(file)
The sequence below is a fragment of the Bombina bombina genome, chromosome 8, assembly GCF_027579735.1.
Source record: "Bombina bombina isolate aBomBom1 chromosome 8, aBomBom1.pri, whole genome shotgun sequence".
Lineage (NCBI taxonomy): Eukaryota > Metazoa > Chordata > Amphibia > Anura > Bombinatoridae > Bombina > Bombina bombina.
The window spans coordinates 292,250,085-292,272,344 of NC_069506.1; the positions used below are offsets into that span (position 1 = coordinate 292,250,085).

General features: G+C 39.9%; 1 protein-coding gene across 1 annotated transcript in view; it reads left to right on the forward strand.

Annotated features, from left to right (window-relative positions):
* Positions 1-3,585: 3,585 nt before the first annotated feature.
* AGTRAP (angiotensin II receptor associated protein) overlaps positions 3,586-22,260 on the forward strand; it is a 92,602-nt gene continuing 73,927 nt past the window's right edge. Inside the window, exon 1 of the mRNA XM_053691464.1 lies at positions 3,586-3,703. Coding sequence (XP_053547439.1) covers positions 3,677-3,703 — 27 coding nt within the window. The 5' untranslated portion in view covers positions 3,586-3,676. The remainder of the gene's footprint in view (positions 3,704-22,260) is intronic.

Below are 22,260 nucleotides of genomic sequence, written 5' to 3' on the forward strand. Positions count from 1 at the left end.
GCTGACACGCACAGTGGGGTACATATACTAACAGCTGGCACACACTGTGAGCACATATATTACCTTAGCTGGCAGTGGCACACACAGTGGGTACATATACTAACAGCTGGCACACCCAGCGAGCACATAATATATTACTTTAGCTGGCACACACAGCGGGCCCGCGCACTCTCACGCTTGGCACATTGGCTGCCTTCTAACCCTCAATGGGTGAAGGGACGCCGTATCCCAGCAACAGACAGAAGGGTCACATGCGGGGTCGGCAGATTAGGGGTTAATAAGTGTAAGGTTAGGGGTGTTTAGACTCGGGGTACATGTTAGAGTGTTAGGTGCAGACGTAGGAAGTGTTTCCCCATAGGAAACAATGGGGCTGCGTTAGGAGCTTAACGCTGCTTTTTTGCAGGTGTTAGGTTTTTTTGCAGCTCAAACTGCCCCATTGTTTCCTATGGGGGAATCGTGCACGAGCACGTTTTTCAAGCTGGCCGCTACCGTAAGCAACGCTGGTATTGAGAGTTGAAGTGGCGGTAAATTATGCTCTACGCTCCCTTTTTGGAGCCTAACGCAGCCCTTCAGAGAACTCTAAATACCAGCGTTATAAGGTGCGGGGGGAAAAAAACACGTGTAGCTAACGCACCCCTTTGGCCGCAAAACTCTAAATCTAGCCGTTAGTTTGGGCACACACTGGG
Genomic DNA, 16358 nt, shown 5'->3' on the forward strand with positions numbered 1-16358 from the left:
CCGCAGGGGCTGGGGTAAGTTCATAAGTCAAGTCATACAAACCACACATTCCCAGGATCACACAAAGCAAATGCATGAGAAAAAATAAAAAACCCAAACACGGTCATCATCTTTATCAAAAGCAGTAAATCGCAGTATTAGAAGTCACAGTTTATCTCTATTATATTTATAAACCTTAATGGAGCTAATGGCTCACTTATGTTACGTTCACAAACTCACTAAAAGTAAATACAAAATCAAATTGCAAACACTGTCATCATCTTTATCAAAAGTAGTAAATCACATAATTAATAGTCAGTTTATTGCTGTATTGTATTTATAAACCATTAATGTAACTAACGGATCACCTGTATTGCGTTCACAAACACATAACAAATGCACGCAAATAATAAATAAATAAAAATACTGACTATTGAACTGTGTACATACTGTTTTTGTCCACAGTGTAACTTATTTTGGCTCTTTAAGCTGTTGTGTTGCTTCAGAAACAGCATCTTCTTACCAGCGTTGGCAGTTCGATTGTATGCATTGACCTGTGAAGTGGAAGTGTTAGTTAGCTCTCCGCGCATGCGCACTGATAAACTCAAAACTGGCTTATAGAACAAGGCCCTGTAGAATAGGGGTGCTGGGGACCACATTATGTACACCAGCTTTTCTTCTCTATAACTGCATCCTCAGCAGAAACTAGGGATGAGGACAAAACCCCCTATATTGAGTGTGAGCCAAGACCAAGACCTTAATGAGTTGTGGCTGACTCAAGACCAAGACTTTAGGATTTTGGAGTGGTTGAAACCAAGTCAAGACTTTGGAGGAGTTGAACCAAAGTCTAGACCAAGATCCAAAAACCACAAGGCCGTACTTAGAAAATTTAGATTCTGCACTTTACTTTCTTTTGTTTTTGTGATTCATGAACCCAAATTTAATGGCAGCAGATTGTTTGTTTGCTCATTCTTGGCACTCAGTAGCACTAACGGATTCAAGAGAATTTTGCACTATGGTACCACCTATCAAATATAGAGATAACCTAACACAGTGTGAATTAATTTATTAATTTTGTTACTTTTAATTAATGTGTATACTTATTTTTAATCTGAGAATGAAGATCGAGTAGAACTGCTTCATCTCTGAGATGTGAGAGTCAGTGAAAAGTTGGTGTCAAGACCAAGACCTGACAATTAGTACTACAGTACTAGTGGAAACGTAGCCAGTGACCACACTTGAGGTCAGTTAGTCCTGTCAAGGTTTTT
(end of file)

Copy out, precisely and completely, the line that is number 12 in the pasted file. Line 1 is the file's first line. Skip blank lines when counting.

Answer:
CCGCAGGGGCTGGGGTAAGTTCATAAGTCAAGTCATACAAACCACACATTCCCAGGATCACACAAAGCAAATGCATGAGAAAAAATAAAAAACCCAAACACGGTCATCATCTTTATCAAAAGCAGTAAATCGCAGTATTAGAAGTCACAGTTTATCTCTATTATATTTATAAACCTTAATGGAGCTAATGGCTCACTTATGTTACGTTCACAAACTCACTAAAAGTAAATACAAAATCAAATTGCAAACACTGTCATCATCTTTATCAAAAGTAGTAAATCACATAATTAATAGTCAGTTTATTGCTGTATTGTATTTATAAACCATTAATGTAACTAACGGATCACCTGTATTGCGTTCACAAACACATAACAAATGCACGCAAATAATAAATAAATAAAAATACTGACTATTGAACTGTGTACATACTGTTTTTGTCCACAGTGTAACTTATTTTGGCTCTTTAAGCTGTTGTGTTGCTTCAGAAACAGCATCTTCTTACCAGCGTTGGCAGTTCGATTGTATGCATTGACCTGTGAAGTGGAAGTGTTAGTTAGCTCTCCGCGCATGCGCACTGATAAACTCAAAACTGGCTTATAGAACAAGGCCCTGTAGAATAGGGGTGCTGGGGACCACATTATGTACACCAGCTTTTCTTCTCTATAACTGCATCCTCAGCAGAAACTAGGGATGAGGACAAAACCCCCTATATTGAGTGTGAGCCAAGACCAAGACCTTAATGAGTTGTGGCTGACTCAAGACCAAGACTTTAGGATTTTGGAGTGGTTGAAACCAAGTCAAGACTTTGGAGGAGTTGAACCAAAGTCTAGACCAAGATCCAAAAACCACAAGGCCGTACTTAGAAAATTTAGATTCTGCACTTTACTTTCTTTTGTTTTTGTGATTCATGAACCCAAATTTAATGGCAGCAGATTGTTTGTTTGCTCATTCTTGGCACTCAGTAGCACTAACGGATTCAAGAGAATTTTGCACTATGGTACCACCTATCAAATATAGAGATAACCTAACACAGTGTGAATTAATTTATTAATTTTGTTACTTTTAATTAATGTGTATACTTATTTTTAATCTGAGAATGAAGATCGAGTAGAACTGCTTCATCTCTGAGATGTGAGAGTCAGTGAAAAGTTGGTGTCAAGACCAAGACCTGACAATTAGTACTACAGTACTAGTGGAAACGTAGCCAGTGACCACACTTGAGGTCAGTTAGTCCTGTCAAGGTTTTT